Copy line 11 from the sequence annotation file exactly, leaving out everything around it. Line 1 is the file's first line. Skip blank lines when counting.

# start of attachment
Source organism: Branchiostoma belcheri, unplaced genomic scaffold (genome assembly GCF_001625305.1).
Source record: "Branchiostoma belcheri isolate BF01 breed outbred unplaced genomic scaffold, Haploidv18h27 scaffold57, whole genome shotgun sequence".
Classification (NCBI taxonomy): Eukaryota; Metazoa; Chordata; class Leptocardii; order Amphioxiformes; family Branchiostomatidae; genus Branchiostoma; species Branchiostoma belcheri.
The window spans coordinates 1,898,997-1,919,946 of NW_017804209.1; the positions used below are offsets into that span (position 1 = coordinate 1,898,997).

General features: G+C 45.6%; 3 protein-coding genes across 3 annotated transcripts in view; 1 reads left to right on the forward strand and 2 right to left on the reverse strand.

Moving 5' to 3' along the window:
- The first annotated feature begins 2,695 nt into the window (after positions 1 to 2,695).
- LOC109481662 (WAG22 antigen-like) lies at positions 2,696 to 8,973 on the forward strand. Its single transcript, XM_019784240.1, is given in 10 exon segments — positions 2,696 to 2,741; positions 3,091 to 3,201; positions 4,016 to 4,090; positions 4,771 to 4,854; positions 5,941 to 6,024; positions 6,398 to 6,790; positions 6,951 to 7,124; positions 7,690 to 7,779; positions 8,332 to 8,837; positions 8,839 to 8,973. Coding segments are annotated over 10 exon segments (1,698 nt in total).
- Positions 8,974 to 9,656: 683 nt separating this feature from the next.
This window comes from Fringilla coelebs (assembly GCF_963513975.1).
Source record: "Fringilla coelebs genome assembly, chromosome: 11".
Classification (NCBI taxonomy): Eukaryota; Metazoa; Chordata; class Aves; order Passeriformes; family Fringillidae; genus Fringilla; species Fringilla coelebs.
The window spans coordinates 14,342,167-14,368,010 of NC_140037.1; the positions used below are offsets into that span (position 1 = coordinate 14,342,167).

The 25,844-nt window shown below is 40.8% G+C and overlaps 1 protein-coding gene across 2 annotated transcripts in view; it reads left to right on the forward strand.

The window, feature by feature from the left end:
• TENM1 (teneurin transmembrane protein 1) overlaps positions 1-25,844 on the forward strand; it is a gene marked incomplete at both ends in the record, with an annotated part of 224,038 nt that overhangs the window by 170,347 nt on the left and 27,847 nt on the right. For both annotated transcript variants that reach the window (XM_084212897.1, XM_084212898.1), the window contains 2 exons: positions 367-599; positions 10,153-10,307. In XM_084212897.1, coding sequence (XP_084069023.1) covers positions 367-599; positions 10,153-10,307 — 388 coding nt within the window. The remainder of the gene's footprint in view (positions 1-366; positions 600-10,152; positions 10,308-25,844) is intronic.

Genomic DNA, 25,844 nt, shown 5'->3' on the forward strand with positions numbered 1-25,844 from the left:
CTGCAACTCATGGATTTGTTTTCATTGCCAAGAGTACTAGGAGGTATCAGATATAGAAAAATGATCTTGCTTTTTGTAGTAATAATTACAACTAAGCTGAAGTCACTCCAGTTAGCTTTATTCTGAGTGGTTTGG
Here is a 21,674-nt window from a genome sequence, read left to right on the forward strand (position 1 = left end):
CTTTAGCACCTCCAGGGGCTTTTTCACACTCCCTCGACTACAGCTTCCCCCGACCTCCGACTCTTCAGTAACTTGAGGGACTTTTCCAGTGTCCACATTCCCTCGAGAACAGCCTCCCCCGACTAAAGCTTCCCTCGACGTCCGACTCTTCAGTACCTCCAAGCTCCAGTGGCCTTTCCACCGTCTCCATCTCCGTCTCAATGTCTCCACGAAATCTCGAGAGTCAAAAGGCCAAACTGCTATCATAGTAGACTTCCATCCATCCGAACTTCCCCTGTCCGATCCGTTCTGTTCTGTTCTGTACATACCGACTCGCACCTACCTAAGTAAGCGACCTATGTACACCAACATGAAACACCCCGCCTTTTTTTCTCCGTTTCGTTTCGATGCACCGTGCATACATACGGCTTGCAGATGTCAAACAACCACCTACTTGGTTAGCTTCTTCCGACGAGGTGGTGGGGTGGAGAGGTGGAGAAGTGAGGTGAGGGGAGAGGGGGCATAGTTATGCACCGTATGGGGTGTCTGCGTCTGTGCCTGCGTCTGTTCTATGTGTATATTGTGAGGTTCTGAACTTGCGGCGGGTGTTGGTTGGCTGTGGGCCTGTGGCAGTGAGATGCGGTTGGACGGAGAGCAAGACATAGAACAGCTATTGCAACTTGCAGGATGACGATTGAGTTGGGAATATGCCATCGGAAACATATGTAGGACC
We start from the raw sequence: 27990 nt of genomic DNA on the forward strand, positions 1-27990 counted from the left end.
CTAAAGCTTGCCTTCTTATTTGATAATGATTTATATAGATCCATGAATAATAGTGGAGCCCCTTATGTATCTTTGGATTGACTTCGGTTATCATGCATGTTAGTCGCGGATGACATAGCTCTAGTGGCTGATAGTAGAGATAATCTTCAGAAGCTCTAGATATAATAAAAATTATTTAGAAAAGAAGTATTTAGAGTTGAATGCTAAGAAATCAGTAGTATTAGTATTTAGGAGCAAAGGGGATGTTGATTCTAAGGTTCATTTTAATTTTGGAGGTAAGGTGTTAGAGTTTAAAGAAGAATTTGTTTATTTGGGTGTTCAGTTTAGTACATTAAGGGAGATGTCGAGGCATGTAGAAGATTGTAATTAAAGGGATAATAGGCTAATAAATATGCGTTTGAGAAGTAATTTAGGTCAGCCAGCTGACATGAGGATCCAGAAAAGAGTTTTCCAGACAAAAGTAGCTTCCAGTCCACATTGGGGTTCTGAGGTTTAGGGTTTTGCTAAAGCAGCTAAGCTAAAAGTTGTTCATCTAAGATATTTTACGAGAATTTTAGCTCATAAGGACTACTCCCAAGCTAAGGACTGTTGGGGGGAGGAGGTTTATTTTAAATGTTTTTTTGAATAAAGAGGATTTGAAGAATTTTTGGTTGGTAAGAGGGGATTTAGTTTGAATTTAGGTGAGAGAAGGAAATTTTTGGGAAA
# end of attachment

Source record: "Fringilla coelebs genome assembly, chromosome: 11".